1,000 Ford workers to retire after pension warning from carmaker

DETROIT – Ford employees who are eligible for retirement were warned and advised to retire this year to increase the lump sum pension payment.

The company confirmed Wednesday that approximately 1,000 employees had opted to retire by the Dec. 1 deadline.

“If you are considering retirement and choose the lump sum option, it is important to understand the impact of higher interest rates on your individual lump sum if you retire after December 1, 2022,” said Ford’s memo, which also included a brief research to help the company plan for employee retirement.

The warning – sent to employees in an email in September titled “Important information about your pension” – made it clear that anyone considering retirement and opting for a lump sum payment should look at the numbers.

Rate rise in 2022 will cause a significant drop in potential payout for those who choose the lump sum pension option next year.

How much will pensions decrease in 2023?

The 2023 lump sum, according to Ford’s memo, will decrease by roughly 20% to 25% from the lump sum values ​​Ford employees would receive if they took it in 2022.

For example, if someone seeks a lump sum payment of $500,000 in 2022, the loss in 2023 could be in the range of $100,000 to $125,000.

Retirees who choose the traditional monthly pension will not see a change based on higher interest rates or inflation. Many pensions do not include cost-of-living adjustments that would increase the monthly pension check based on inflation, as Social Security does.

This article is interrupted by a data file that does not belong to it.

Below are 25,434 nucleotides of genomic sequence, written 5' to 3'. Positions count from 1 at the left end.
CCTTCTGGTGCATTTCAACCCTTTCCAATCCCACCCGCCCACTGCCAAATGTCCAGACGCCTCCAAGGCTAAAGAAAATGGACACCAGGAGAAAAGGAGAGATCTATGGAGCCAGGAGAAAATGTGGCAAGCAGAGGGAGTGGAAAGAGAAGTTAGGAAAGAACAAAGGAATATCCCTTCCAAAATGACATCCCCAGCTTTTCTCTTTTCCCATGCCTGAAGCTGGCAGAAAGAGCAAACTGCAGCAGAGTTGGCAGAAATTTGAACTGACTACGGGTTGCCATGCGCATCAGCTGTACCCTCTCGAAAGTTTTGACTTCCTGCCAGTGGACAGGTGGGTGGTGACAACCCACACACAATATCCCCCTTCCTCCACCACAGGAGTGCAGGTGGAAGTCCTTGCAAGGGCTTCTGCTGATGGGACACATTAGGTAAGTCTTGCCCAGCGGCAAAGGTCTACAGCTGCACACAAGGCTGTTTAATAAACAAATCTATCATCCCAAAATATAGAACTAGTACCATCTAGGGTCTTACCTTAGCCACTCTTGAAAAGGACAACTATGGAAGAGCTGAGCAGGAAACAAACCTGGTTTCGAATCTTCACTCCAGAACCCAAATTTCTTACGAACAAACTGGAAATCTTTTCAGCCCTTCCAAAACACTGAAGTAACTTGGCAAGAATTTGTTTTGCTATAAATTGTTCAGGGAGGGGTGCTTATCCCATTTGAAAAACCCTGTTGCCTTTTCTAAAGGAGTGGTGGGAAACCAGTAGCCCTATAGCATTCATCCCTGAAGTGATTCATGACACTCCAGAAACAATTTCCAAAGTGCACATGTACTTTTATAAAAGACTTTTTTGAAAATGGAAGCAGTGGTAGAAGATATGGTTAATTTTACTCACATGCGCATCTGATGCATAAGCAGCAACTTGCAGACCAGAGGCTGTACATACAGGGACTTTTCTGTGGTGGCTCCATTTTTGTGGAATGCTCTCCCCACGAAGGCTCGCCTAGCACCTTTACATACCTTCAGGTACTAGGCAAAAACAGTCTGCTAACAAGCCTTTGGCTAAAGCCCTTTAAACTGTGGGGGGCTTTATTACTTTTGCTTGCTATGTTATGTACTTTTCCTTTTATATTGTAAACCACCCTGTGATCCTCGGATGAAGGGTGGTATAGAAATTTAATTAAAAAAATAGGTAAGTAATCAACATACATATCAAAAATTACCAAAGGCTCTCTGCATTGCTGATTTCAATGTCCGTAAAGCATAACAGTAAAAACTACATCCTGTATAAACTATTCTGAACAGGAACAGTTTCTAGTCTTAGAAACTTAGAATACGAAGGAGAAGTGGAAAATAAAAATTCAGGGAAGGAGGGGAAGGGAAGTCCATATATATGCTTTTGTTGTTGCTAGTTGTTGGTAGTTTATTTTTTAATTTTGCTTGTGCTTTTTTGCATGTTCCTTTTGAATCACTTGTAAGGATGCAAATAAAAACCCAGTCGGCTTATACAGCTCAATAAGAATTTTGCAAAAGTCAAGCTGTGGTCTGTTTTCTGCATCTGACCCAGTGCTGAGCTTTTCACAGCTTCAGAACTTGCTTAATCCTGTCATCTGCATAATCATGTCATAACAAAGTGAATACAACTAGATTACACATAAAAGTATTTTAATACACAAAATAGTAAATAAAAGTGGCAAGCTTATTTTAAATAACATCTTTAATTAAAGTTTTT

What was downloaded in 2022? Your complete database of all downloads, from food to cars.

Choosing a lump sum payment is an option, not a requirement.

Will Ford cut jobs next year?

These retirements are independent of the company’s recent actions, which have included job cuts in parts of the company that focus on traditional vehicles with internal combustion engines. While CEO Jim Farley split the company into Ford Model e (electric) and Ford Blue (non-electric) units, it is Ford Blue Trucks That Generate Revenue needed to transform the Dearborn automaker.

However, Farley pointed out that additional job cuts may be on the horizon in an effort to be more competitive in terms of company operating costs.

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Ford has approximately 176,000 employees worldwide. The latest retirements will bring the total number of salaried workers to 28,000 in the U.S., Ford spokeswoman Marissa Bradley told the Detroit Free Press, part of the USA Today Network.

There is no department affected by the retirements, she said. The company does not disclose specific details related to the retirees, including how many of them are receiving one-time buyouts.

The financial analyst intervenes

Sam Hushcho, a chartered financial analyst in Southfield, Mich., said Wednesday that his firm has had many discussions with Ford customers about retiring in 2022 and taking the lump sum option.

“The main group of people who decided to take the lump sum offer were planning to retire in 2023 or 2024 anyway,” he said. “And that was enough to push them over the edge to pull the trigger on retirement.”

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In some cases, he said, people feel anxious that they are making a major life decision that will affect the next 30 years of their lives, but only have two months to decide what to do — while still having to work.

Many times, he said, Ford customers who were within three to five years of retirement decided not to retire after all, knowing they would be giving up their paychecks much sooner than expected. Often, Huszczo said, those customers who have decided to stay express more faith in Ford’s long-term direction.

This article originally appeared in the Detroit Free Press: 1,000 Ford workers to retire amid rate hike and pension loss warning

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